I find it hard to understand how a film with so much going for it turned out so average. The cast is extraordinary: Dustin Hoffman, Gene Hackman, John Cusack, Rachel Weisz. And as expected, they all turn in strong performances. The production values are high, the lighting is gorgeous, and the direction is particularly smooth. But for a story that is kicked off with a brutal gun crime, and which revolves around the emotive issue of responsibility for gun-related deaths, it comes across as remarkably heartless. For all its cynicism regarding the firearms manufacturers and the process of law, it fails to make any kind of point about this cynicism.
In fact, the film is all about the plot as distinct from the story: how cleverly the pawns in the game can be manipulated, and how the players strike and dodge and thwart each other at every turn. Every character and every scene is set up as part of this elaborate dance to keep the viewer on their toes. There is anger, but no tension; astonishment, but no surprise; tears, but no pain. It lacks honesty and real emotion.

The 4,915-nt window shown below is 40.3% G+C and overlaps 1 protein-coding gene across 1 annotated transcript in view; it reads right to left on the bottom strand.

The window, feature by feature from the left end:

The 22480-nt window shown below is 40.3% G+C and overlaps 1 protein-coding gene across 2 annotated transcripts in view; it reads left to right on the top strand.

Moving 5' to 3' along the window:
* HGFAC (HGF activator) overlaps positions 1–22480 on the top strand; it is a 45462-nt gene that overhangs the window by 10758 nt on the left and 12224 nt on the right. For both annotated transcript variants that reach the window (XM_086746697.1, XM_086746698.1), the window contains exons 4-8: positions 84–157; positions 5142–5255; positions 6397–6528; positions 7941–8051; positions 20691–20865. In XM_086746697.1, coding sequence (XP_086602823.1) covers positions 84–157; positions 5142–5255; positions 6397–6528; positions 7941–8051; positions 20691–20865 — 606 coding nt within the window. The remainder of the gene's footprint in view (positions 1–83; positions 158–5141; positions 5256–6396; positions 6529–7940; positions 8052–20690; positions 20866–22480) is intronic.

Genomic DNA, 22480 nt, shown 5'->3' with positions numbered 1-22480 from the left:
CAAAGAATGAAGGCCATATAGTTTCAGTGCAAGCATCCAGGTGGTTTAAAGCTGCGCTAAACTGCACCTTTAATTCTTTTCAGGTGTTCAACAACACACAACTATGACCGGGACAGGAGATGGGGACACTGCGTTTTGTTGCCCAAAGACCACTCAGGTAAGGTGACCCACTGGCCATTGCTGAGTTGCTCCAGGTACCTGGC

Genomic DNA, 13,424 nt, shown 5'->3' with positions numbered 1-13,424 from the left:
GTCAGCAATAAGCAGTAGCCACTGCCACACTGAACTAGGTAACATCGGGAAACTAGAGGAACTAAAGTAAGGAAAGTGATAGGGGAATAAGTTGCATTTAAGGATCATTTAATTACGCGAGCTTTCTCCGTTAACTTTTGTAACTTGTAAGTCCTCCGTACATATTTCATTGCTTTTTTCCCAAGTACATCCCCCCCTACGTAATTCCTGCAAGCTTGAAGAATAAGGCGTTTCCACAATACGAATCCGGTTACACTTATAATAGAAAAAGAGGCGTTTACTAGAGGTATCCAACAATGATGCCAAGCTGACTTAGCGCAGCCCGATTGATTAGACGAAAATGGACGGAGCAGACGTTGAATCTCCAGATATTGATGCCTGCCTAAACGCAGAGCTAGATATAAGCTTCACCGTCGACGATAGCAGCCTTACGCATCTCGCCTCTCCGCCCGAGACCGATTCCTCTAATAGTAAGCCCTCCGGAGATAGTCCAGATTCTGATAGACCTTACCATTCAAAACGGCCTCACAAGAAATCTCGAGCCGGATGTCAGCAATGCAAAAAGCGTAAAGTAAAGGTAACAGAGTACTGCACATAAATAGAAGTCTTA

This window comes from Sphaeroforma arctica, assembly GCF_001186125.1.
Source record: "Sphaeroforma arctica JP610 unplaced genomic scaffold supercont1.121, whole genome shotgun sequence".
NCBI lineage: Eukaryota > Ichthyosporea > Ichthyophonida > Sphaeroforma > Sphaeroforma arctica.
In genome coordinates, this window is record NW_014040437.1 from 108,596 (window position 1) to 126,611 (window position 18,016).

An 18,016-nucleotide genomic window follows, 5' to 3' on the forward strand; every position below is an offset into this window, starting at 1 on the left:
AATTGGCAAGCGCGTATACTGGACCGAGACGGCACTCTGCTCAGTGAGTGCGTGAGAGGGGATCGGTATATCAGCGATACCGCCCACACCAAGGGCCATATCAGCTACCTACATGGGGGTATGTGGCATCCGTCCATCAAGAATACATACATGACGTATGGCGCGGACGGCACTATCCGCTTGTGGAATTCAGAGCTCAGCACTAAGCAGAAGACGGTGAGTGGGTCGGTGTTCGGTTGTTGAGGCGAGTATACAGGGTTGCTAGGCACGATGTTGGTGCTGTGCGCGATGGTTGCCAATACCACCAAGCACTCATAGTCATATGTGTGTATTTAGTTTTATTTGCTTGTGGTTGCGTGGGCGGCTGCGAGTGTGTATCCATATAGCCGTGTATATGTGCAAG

Dogtown is the area of Los Angeles where modern skateboarding was born. The Z-boys are the the members of team Zephyr, who started off as surfers, but later turned the skateboarding establishment on its head with their wholly new moves, iconoclastic style, and punk attitude. Filmmaker Stacy Peralta was one of the Z-boys, so on the one hand he knows what he’s talking about, but on the other hand there is a danger of the truth being somewhat inflated. A stylish and interesting documentary, nevertheless.